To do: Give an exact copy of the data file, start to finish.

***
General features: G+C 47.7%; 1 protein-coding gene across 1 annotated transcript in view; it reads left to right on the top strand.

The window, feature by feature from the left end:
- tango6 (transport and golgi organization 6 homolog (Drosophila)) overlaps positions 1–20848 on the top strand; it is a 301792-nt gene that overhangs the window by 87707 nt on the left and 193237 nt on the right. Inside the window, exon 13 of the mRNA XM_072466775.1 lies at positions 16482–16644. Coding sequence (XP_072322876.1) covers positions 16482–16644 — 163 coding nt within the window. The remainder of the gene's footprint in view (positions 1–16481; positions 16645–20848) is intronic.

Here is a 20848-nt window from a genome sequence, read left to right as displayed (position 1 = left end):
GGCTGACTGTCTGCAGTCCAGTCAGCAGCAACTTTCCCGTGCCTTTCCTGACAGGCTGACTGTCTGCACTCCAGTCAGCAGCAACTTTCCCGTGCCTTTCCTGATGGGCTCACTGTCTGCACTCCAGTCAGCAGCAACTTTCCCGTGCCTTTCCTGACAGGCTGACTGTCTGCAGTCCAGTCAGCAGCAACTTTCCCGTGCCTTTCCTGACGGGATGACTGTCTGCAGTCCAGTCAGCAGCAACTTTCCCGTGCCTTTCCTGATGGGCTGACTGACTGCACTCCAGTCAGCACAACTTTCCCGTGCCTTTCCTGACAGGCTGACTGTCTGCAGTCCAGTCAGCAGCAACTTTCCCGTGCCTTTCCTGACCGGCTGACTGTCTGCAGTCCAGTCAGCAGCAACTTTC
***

General features: G+C 47.7%; 1 protein-coding gene across 1 annotated transcript in view; it reads left to right on the top strand.

The window, feature by feature from the left end:
- tango6 (transport and golgi organization 6 homolog (Drosophila)) overlaps positions 1–20848 on the top strand; it is a 301792-nt gene that overhangs the window by 87707 nt on the left and 193237 nt on the right. Inside the window, exon 13 of the mRNA XM_072466775.1 lies at positions 16482–16644. Coding sequence (XP_072322876.1) covers positions 16482–16644 — 163 coding nt within the window. The remainder of the gene's footprint in view (positions 1–16481; positions 16645–20848) is intronic.

Here is a 20848-nt window from a genome sequence, read left to right as displayed (position 1 = left end):
GGCTGACTGTCTGCAGTCCAGTCAGCAGCAACTTTCCCGTGCCTTTCCTGACAGGCTGACTGTCTGCACTCCAGTCAGCAGCAACTTTCCCGTGCCTTTCCTGATGGGCTCACTGTCTGCACTCCAGTCAGCAGCAACTTTCCCGTGCCTTTCCTGACAGGCTGACTGTCTGCAGTCCAGTCAGCAGCAACTTTCCCGTGCCTTTCCTGACGGGATGACTGTCTGCAGTCCAGTCAGCAGCAACTTTCCCGTGCCTTTCCTGATGGGCTGACTGACTGCACTCCAGTCAGCACAACTTTCCCGTGCCTTTCCTGACAGGCTGACTGTCTGCAGTCCAGTCAGCAGCAACTTTCCCGTGCCTTTCCTGACCGGCTGACTGTCTGCAGTCCAGTCAGCAGCAACTTTC